5. Inking: Kane on Kane. Issue #4 provides one brief look for fans to enjoy Kane inks on Kane pencils. Wally Wood had provided his luscious inks for the previous and subsequent issues, but Issue #4 is all-Kane. (Well… maybe not all-Kane; it’s lettered by Ben Oda, of course.) It clicks artistically. The urgency of Kane’s vision seems to shine through, unhampered by another artist’s inks.

6. Three Alpha Centuran Monsters Running Amok. This almost sounds like it should be the Yuletide lyric that comes after “Two Turtle Doves.” In actuality, this issue provided a fantastic opportunity for Gil Kane to render scary monsters to fight Captain Action and Action Boy. These monsters, a Devourodon, a Blastoid and a Cyanide-Crawler actually came from Captain Action’s lab. Dr. Evil had converted his foe’s lab machinery into a receiver for monster teleportation from Alpha Centura. And was there an easier way to set this up? Sure, there was!  But as a reader, it’s fine to just go with the flow.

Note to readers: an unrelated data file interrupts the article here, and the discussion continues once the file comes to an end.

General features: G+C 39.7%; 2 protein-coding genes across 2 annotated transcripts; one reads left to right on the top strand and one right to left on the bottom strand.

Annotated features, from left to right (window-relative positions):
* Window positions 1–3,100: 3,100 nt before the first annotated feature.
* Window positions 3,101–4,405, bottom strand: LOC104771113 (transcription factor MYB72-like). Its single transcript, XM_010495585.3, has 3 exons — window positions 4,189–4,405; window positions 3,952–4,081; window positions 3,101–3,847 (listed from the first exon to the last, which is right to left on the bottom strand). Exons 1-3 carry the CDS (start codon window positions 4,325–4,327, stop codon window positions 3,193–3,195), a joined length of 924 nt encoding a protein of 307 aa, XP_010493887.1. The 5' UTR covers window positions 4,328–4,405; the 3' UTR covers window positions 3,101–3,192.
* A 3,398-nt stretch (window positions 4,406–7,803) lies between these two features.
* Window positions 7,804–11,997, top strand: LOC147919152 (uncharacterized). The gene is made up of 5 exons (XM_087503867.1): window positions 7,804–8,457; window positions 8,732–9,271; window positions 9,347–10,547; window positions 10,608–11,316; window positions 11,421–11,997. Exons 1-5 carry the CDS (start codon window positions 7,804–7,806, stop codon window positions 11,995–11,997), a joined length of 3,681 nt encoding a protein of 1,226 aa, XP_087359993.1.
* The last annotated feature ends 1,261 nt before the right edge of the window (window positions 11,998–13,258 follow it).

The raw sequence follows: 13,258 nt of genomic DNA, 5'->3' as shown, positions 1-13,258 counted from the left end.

7. Zombify Your Daughter. By finding the “frozen energy after essence” of his deceased daughter (also Captain Action’s wife), Dr. Evil is able to “perform the most difficult feat” of his existence. He reanimates her! After pausing for just one panel to react like any normal father, he shifts back into business mode to use the reanimated Kathryn as a tool against his archenemy, Captain Action. It’s kind of the worst way of twisting the concept of “Take Your Daughter to Work Day” that one could ever imagine.